The UNDP Innovation Facility’s second annual Review focuses on 62 initiatives across 45 countries sponsored by the Facility in 2015 with seed-funding and technical assistance. This includes Innovation Labs to improve public service delivery to foresight-based techniques that enhance planning processes; from real-time information that improves decision-making to behavioral insights that facilitate evidence-based policy-making. UNDP’s geographic reach, field presence and understanding of the local contexts, allows us to experiment with  different innovation methods quickly and maximize the learning from those interventions that can be scaled up. This contributes to de-risking investment of public funds.
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The future of sustainability science: a solutions-oriented research agenda. 2014. Miller, Thaddeus R., et al.  Sustainability science 9.2: 239-246.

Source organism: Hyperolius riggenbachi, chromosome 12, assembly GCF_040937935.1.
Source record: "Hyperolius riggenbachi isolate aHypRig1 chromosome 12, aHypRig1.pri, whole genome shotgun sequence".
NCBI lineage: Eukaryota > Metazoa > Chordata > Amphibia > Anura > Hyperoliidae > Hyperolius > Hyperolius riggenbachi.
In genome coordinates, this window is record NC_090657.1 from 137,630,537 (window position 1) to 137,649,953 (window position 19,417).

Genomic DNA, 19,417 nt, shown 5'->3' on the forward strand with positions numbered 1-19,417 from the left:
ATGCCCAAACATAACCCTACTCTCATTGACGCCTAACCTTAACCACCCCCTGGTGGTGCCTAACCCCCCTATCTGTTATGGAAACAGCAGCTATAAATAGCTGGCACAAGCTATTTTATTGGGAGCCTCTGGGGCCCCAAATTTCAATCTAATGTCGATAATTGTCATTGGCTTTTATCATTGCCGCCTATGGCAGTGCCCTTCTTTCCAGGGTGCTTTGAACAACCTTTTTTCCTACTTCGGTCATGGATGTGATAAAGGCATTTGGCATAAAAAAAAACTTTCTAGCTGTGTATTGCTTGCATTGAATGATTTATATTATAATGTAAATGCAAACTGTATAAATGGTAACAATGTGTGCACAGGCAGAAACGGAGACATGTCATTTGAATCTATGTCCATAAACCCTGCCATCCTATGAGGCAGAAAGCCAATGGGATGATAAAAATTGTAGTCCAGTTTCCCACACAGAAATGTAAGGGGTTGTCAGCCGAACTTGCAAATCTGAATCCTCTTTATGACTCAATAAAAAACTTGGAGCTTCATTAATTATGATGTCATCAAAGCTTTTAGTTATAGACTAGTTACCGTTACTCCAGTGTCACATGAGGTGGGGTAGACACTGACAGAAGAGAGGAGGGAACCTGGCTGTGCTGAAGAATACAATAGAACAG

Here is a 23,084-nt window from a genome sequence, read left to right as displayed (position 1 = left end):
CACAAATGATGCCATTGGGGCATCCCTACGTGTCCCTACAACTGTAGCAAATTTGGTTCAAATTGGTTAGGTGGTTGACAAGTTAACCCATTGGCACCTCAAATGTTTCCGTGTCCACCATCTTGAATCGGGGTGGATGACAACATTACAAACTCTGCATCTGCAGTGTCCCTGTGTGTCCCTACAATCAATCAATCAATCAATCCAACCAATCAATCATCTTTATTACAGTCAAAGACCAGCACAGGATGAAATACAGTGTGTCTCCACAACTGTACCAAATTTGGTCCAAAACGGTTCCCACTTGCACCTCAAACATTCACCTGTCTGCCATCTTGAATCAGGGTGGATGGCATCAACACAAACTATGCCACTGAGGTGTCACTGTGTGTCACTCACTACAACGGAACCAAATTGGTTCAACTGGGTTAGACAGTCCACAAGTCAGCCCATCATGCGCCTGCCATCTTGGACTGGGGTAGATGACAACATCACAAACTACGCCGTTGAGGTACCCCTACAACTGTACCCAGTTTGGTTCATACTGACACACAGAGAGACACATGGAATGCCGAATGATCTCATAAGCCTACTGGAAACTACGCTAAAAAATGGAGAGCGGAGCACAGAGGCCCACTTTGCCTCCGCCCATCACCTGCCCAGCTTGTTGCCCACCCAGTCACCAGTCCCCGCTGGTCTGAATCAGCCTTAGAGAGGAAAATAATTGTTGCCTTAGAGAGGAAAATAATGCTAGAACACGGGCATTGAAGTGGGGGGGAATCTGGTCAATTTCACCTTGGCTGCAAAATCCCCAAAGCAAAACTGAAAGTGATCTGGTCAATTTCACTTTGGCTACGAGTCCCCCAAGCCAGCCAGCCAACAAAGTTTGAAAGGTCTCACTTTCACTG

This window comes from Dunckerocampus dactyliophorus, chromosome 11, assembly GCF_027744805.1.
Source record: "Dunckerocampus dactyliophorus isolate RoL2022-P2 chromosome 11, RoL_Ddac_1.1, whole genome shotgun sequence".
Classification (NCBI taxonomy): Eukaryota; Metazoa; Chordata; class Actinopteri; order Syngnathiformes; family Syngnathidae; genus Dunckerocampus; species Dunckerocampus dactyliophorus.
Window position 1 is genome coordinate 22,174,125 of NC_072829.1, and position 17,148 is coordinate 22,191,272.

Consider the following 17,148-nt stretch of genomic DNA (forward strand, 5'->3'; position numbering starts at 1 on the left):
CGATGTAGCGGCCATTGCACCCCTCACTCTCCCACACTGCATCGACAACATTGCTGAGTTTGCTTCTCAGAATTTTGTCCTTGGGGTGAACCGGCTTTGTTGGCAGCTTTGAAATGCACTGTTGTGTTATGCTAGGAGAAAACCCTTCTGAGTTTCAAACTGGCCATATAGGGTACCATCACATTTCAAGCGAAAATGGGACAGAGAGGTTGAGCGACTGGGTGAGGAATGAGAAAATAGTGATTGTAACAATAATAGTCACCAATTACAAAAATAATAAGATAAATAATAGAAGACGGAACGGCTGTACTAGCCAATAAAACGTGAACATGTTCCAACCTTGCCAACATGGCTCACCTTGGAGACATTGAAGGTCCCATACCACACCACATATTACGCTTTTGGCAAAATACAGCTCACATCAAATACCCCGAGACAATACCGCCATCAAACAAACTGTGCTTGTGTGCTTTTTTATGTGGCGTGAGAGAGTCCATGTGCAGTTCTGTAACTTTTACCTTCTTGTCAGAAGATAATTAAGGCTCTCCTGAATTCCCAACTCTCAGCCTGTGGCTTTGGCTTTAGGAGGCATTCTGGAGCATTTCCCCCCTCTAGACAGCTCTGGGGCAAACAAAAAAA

Over the last decade, sustainability science has been at the leading edge of widespread efforts from the social and natural sciences to produce use-inspired research. Yet, how knowledge generated by sustainability science and allied fields will contribute to transitions toward sustainability remains a critical theoretical and empirical question for basic and applied research. This article explores the limitations of sustainability science research to move the field beyond the analysis of problems in coupled systems to interrogate the social, political and technological dimensions of linking knowledge and action. Over the next decade, sustainability science can strengthen its empirical, theoretical and practical contributions by developing along four research pathways focused on the role of values in science and decision-making for sustainability: how communities at various scales envision and pursue sustainable futures; how socio-technical change can be fostered at multiple scales; the promotion of social and institutional learning for sustainable development.